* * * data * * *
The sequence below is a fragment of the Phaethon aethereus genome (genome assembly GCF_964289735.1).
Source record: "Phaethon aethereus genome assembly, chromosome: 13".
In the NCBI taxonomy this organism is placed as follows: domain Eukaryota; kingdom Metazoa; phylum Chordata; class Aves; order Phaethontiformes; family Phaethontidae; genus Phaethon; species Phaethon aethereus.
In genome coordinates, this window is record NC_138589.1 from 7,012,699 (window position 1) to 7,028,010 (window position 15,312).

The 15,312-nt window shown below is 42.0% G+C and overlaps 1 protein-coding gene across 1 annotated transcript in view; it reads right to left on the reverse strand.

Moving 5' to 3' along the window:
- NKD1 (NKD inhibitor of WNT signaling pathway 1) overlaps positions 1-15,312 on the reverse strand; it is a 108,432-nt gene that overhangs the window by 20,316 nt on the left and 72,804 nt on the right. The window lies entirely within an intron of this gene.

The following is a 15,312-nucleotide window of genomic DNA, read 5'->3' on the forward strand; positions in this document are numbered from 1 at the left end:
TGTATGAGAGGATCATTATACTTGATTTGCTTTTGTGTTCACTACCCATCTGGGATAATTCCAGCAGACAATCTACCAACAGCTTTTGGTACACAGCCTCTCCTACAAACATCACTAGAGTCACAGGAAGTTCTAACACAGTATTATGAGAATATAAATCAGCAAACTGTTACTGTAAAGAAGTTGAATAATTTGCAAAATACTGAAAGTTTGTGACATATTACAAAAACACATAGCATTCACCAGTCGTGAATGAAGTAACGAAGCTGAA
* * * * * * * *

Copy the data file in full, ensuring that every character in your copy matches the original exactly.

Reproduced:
The sequence below is a fragment of the Phaethon aethereus genome (genome assembly GCF_964289735.1).
Source record: "Phaethon aethereus genome assembly, chromosome: 13".
In the NCBI taxonomy this organism is placed as follows: domain Eukaryota; kingdom Metazoa; phylum Chordata; class Aves; order Phaethontiformes; family Phaethontidae; genus Phaethon; species Phaethon aethereus.
In genome coordinates, this window is record NC_138589.1 from 7,012,699 (window position 1) to 7,028,010 (window position 15,312).

The 15,312-nt window shown below is 42.0% G+C and overlaps 1 protein-coding gene across 1 annotated transcript in view; it reads right to left on the reverse strand.

Moving 5' to 3' along the window:
- NKD1 (NKD inhibitor of WNT signaling pathway 1) overlaps positions 1-15,312 on the reverse strand; it is a 108,432-nt gene that overhangs the window by 20,316 nt on the left and 72,804 nt on the right. The window lies entirely within an intron of this gene.

The following is a 15,312-nucleotide window of genomic DNA, read 5'->3' on the forward strand; positions in this document are numbered from 1 at the left end:
TGTATGAGAGGATCATTATACTTGATTTGCTTTTGTGTTCACTACCCATCTGGGATAATTCCAGCAGACAATCTACCAACAGCTTTTGGTACACAGCCTCTCCTACAAACATCACTAGAGTCACAGGAAGTTCTAACACAGTATTATGAGAATATAAATCAGCAAACTGTTACTGTAAAGAAGTTGAATAATTTGCAAAATACTGAAAGTTTGTGACATATTACAAAAACACATAGCATTCACCAGTCGTGAATGAAGTAACGAAGCTGAA